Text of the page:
No disks are supplied with the computer - you need to make your own
"restore disk". The key provided may or may not work on a "full oem"
installation, and generally will not work with a "retail" install
disk. In many cases you do not need to authorize the OEM restore
install unless something has been changed from the OEM spec (bigger
hard drive, different video, different networking, and sometimes even
additional RAM can trigger it)
On Windows 7 and 8 OEM restore installs, they are not even supplying
an installation key in many cases.
| "Full OEM" is a microsoft OEM install disk
| More common is an OEM RESTORE disk, which is basically an image
| install of the OS for the particular PC model - which may only include
| the drivers for the hardware installed on that model, and which can
| NOT be installed on a competitor's machine. (not just legally - but in
| practice as well) Try to install a Dell restore disk to a Toshiba.
| No disks are supplied with the computer - you need to make your own
| "restore disk". The key provided may or may not work on a "full oem"
| installation, and generally will not work with a "retail" install
| disk. In many cases you do not need to authorize the OEM restore
| install unless something has been changed from the OEM spec (bigger
| hard drive, different video, different networking, and sometimes even
| additional RAM can trigger it)
| On Windows 7 and 8 OEM restore installs, they are not even supplying
| an installation key in many cases.
I'm afraid I've opened a can of worms. :) One can buy
an OEM disk online. It's a Windows install disk. It's not
a restore disk. A restore disk not something one buys. It
just comes with some PCs. You're conflating two different
OEM stands for original equipment manufacturer. Microsoft
sells licenses to those companies in bulk. (HP, Dell, etc.)
Those companies then sometimes sell their overstock
as true Windows install disks but with an OEM license version
key. It's licensed to be installed on a single PC. It comes with
a key that works, but it can't be activated a second time on
different hardware. If you buy the OEM install disk then
officially you are then the OEM. That's the other difference
with an OEM license: You are responsible for the tech
support because you're the OEM. But you can install that
copy of Windows to any machine -- once.
No I'm not confusing them.. LEGALLY you cannot buy an OEM disk
separate from hardware. Used to be you could buy it with a memory
chip. They were often sold with defective parallel port cards od dead
bios chips just to get around the licence issues - sorta.
When Microsoft clamped down and said a processor or mother board was
required, the resellers started selling them with defective
motherboards which they disposed of for you to save shipping charges.
I know this was done, because I bought a few. (for my own personal
I worked for a legitimate OEM for 5 years
It cannot be LEGALLY installed on another machine - Physically, there
is nothing stopping you from doing it (or even installing it on 5
computers at once)
It will eventually ask for and fail activation, but when you do the
phone activation it just asks how many machines it has been installed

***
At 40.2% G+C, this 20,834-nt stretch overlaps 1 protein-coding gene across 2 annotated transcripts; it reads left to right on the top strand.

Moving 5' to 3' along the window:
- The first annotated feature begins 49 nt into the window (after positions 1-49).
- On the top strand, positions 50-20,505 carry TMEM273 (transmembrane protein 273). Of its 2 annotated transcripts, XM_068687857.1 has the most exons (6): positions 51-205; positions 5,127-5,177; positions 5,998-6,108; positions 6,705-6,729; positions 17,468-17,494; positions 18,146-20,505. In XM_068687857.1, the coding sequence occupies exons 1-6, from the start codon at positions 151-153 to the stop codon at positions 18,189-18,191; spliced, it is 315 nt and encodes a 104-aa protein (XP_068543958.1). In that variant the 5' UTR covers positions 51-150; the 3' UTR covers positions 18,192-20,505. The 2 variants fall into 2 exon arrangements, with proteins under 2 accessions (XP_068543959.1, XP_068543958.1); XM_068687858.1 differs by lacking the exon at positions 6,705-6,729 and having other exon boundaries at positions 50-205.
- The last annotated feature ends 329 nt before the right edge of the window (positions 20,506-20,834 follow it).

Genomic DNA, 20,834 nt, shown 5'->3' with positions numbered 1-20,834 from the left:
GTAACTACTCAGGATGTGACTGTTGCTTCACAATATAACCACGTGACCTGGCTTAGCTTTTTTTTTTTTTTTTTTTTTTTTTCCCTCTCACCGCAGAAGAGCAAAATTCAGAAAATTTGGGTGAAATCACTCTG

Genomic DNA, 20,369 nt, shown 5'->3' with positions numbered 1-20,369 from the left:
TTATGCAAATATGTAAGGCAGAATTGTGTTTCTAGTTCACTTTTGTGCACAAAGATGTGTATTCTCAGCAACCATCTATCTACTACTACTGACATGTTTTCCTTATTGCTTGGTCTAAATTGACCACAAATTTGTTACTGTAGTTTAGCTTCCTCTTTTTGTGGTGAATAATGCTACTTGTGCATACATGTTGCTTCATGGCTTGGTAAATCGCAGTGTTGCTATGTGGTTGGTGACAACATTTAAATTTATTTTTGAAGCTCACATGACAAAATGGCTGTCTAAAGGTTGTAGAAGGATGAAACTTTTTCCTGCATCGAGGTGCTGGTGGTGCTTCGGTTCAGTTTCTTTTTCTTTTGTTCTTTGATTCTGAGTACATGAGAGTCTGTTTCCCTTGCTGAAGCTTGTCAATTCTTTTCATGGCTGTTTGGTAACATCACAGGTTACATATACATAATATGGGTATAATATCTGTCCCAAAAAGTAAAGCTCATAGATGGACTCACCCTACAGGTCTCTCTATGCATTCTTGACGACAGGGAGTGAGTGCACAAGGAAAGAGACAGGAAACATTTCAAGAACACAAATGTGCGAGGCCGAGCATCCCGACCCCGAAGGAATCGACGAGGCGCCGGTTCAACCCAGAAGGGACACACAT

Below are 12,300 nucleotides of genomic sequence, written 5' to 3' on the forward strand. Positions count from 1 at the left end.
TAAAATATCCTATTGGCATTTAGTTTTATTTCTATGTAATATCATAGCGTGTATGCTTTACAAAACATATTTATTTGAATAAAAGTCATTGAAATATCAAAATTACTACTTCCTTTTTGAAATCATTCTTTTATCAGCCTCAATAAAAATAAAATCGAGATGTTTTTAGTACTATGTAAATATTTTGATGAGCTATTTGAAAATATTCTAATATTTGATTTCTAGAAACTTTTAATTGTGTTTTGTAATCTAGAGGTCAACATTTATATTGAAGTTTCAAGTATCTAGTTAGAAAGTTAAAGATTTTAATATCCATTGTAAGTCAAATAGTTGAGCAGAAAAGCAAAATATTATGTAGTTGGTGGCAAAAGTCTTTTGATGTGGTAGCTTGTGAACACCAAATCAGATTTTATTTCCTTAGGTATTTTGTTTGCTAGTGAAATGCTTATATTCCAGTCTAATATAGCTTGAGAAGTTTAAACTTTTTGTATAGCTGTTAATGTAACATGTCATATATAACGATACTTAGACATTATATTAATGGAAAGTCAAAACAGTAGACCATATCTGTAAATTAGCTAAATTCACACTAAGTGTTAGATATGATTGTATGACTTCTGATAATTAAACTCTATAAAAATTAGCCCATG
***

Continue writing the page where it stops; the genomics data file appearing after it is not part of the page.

on - and if you lie and say "one" it will activate with no problem -
IF it is a full install.
A restore disk is a different story - and you CAN buy restore disks on
ebay for some computers.
If you are not licenced with Microsoft as an OEM you cannot legally
buy OEM software from Microsoft or through distribution (the only way
to legally buy OEM software) Any OEM selling the software separately
(without a computer) is technically breaking his licence agreement
On Sat, 05 Apr 2014 01:01:53 -0400, firstname.lastname@example.org wrote:
If you have the tiniest amount of information, (a model number, maybe
a serial, maybe not) an OEM will sell you an install disk, typically
I have a Dell disk and an HP disk.
They will work on any machine I have ever tried to use them on as long
as you come up with a 25 digit code. That does not have to be
installed on a machine from the same company that sold that code.
MS may have enforced that once but not for years.
I am currently typing on a no name PC with an Intel branded system
board running on an OEM version of XP that was originally sold on a
Dell. I just needed the system board drivers for this board to install
| If you are not licenced with Microsoft as an OEM you cannot legally
| buy OEM software from Microsoft or through distribution (the only way
| to legally buy OEM software) Any OEM selling the software separately
| (without a computer) is technically breaking his licence agreement
| with Microsoft.
This is an interesting issue. And confusing. At the following link
an MS spokewoman is quoted saying that using OEM is
fine, as long as you provide the support (Vista):
At this link Microsoft has apparently changed their tune
Interestingly, neither Ed bott's link to the actual system
builder license, nor Microsoft's own links on their own site,
are working. I get server error 500 on all of them. I tried
3 different links at MS. This was one of them:
Despite refusing to show me a copy of the license, they
do say in a FAQ for Win8 that OEM is not for personal use:
Meanwhile, there's this about Win8 from Mary Jo Foley:
"But the new Windows 8 system-builder license includes a personal-use